will take you.”

Page 18


Key points from examples

• “Hybrid” open innovation models still unproven in practice

– Some parts of system sit uneasily with others

• Open innovation is a “leap of faith”

• Can you really create new ideas by tapping into the

wisdom of the crowd?

Page 19


Challenges in pursuing open innovation

• Message for companies: no half measures

– Sharing ideas is a two-way street

– New attitudes needed towards control/ownership

– Open innovation means less control, more use of partners who can

do it better than you can

• Message for academics: a phenomenon in need of theory

– When is open innovation damaging? What are is limits?

– What are the most appropriate theoretical underpinnings?

Page 20


3. Adopt a more experimental approach

• Innovation does not have to be risky and expensive

Page 21


Radical is not the same as risky

Page 22


1. Idea submission: Anyone, any time

2. Peer review: Within a week

3. Test & Mature: Testing hypotheses

4. Expert review

5. Is there a compelling value proposition?

6. Technical feasibility

7. What is the business logic?

Which part of Shell will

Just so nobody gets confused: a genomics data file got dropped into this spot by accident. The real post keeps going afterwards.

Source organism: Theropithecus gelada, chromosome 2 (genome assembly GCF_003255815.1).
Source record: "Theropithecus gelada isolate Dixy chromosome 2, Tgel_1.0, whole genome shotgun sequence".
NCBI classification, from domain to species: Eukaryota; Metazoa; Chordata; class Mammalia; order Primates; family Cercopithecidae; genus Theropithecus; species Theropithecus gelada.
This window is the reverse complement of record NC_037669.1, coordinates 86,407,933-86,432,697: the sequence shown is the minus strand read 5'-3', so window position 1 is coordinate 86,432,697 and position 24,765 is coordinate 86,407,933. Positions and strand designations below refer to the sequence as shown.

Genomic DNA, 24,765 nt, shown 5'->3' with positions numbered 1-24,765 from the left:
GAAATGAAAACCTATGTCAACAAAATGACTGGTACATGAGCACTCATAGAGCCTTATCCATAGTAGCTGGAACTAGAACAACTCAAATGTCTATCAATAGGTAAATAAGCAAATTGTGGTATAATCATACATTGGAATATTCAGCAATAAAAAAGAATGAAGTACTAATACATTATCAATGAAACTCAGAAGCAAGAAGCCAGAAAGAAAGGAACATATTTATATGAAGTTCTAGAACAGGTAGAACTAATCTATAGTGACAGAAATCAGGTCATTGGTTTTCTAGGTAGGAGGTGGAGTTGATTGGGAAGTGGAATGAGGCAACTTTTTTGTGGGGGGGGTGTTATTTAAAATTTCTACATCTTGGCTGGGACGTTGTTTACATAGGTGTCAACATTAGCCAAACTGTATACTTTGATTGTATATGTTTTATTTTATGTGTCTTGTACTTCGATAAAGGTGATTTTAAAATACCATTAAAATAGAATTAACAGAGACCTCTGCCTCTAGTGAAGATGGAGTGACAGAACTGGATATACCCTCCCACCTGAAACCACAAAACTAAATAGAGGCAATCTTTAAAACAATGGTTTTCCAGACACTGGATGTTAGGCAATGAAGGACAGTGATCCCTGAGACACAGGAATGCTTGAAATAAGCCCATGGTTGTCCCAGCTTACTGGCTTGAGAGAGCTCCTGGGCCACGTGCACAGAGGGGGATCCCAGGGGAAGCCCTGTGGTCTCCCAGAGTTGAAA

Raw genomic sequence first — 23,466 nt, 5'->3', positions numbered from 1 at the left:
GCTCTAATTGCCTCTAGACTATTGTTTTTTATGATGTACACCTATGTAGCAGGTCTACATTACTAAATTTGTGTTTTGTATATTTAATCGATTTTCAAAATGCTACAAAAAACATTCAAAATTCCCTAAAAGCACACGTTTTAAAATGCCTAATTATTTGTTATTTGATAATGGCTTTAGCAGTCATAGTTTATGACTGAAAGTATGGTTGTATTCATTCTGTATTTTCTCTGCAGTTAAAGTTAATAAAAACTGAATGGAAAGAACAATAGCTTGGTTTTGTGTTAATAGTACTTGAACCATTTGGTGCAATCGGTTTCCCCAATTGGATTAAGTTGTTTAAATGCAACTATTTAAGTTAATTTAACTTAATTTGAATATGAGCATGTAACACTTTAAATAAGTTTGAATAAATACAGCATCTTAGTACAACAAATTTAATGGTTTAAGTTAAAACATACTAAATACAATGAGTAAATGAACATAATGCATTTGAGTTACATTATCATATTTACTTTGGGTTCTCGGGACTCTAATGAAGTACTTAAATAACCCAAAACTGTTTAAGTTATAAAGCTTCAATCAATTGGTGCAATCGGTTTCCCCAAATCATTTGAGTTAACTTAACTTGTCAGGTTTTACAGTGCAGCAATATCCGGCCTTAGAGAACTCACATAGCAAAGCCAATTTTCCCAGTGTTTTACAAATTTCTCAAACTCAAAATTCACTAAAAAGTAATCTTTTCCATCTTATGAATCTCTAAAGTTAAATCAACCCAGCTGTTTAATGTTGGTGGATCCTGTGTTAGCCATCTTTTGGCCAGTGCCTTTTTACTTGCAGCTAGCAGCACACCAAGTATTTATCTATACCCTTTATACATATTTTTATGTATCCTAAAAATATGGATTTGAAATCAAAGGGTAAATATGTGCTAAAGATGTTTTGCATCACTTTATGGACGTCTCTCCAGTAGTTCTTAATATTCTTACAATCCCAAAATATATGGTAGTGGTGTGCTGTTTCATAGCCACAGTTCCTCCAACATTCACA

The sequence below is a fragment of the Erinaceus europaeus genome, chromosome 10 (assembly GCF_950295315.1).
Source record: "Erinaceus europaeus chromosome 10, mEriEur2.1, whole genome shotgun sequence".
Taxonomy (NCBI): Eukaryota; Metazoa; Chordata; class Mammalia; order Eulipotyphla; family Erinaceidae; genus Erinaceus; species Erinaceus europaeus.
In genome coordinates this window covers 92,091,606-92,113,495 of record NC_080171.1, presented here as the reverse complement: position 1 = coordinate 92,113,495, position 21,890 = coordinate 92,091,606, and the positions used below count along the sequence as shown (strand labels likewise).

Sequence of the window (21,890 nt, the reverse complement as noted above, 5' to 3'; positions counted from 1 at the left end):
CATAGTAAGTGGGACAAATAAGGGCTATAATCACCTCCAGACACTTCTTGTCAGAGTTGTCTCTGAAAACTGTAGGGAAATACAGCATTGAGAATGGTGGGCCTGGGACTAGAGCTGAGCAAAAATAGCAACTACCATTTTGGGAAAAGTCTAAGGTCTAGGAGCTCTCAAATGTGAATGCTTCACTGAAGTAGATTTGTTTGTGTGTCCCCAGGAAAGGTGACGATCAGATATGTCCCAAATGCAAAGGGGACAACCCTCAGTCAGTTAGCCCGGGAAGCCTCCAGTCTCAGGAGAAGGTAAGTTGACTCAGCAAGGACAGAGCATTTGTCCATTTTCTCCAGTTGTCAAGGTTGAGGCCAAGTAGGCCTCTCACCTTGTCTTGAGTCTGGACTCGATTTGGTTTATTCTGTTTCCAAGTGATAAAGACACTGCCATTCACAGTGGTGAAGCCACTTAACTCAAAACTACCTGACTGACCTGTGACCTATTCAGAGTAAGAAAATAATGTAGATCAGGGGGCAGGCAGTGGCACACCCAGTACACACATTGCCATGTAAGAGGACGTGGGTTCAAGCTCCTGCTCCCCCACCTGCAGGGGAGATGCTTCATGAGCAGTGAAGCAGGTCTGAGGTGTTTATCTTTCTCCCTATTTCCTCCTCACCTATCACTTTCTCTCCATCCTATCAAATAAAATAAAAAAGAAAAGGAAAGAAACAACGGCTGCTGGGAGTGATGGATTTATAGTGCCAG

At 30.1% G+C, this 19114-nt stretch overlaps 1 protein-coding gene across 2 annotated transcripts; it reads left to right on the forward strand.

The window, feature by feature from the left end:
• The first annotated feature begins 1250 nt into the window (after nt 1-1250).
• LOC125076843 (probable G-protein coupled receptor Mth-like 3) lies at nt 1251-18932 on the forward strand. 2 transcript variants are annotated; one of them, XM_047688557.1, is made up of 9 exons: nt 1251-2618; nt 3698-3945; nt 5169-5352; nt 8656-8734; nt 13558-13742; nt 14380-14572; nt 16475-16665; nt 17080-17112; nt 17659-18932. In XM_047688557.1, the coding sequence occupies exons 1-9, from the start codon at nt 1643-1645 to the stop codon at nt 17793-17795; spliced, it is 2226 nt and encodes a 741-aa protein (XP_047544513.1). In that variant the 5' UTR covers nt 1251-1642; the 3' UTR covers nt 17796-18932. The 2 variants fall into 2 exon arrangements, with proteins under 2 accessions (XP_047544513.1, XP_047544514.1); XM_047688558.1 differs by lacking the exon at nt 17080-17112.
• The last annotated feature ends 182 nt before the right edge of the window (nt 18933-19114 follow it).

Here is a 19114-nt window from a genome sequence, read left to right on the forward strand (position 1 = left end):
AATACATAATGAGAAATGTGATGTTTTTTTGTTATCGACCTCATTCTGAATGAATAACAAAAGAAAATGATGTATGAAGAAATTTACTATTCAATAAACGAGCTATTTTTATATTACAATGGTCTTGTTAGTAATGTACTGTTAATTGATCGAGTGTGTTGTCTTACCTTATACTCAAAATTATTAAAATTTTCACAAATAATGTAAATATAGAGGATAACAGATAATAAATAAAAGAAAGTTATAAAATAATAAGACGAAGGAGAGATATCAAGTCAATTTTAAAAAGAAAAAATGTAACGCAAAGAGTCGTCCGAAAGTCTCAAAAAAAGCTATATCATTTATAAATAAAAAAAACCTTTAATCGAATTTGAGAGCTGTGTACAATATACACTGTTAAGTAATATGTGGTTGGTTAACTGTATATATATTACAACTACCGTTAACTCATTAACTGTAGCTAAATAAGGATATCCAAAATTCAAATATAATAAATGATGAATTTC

take it on?

Shell Gamechanger:

A process for de-risking crazy ideas

4

3

5

6

7

1

2

Outcomes: 40% of projects in E&P division came out of Gamechanger

Page 23


Innovation as a portfolio game

1000

100

Often the most

interesting ideas come

from the most peripheral

parts of the company

10

1

Ideas Experiments Ventures Businesses

Page 24


An experimental approach to product innovation

Hypothesis: Slot

players do not

really value perks

such as free hotel

rooms

Test group

$60 in chips

Control group

Standard $125

package: free

room, two steak

meals, $30 chips

Average net

profit per

customer $60

Average net

profit per

customer $30

Page 25


Key points about experimentation

• How can you maximise the ratio of learning to investment?

• How can you ensure you cast the net widely enough?

• How can we make the concept of an “experiment” more

acceptable?

– Pilot and Prototype are safer words

Page 26


PART 2:

Innovation in the foreign-owned sector